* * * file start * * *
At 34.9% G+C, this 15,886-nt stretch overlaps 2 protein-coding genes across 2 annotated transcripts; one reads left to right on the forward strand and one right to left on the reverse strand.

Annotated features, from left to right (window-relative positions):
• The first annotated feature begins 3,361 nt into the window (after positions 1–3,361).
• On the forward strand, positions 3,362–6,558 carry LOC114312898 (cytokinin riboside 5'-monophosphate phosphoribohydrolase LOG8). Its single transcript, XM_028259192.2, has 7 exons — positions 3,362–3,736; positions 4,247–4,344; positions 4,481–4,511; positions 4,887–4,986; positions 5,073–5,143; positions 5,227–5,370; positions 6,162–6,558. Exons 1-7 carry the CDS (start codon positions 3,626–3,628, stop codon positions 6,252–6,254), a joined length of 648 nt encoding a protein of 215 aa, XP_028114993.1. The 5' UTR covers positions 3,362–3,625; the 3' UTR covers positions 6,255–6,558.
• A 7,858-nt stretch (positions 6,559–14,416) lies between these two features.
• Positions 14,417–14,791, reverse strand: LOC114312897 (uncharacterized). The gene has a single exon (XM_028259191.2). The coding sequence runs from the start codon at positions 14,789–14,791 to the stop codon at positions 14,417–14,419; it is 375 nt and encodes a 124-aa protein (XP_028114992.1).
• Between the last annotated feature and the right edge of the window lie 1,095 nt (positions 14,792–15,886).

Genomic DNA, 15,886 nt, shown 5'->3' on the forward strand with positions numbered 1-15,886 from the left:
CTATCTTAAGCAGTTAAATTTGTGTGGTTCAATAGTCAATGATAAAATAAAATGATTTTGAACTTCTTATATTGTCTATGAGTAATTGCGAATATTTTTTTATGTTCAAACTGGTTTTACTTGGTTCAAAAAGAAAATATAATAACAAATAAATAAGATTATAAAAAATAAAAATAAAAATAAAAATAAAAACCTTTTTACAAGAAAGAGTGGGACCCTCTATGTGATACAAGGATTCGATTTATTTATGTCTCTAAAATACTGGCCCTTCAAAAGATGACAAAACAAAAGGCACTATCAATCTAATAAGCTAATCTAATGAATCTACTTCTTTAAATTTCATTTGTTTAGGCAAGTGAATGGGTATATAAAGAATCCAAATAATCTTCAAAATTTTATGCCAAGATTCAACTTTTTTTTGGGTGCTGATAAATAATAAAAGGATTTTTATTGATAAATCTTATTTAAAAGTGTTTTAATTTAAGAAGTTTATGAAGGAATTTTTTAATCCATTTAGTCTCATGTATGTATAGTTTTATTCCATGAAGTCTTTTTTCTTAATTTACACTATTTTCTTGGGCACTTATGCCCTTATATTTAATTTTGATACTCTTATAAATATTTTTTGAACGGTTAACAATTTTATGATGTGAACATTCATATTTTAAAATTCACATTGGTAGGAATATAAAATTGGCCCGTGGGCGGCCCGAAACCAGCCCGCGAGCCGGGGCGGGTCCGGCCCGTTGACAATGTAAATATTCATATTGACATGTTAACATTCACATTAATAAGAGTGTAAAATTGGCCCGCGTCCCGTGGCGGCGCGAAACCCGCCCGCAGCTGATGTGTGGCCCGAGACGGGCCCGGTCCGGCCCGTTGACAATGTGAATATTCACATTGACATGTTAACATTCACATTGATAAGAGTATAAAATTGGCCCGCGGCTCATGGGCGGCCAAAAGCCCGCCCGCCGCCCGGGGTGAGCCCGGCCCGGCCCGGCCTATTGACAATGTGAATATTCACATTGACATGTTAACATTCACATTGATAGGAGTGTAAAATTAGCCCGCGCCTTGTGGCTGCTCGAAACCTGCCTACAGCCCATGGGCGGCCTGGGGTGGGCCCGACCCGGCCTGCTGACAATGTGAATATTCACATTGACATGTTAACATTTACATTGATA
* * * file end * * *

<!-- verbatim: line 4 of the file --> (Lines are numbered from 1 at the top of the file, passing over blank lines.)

• On the forward strand, positions 3,362–6,558 carry LOC114312898 (cytokinin riboside 5'-monophosphate phosphoribohydrolase LOG8). Its single transcript, XM_028259192.2, has 7 exons — positions 3,362–3,736; positions 4,247–4,344; positions 4,481–4,511; positions 4,887–4,986; positions 5,073–5,143; positions 5,227–5,370; positions 6,162–6,558. Exons 1-7 carry the CDS (start codon positions 3,626–3,628, stop codon positions 6,252–6,254), a joined length of 648 nt encoding a protein of 215 aa, XP_028114993.1. The 5' UTR covers positions 3,362–3,625; the 3' UTR covers positions 6,255–6,558.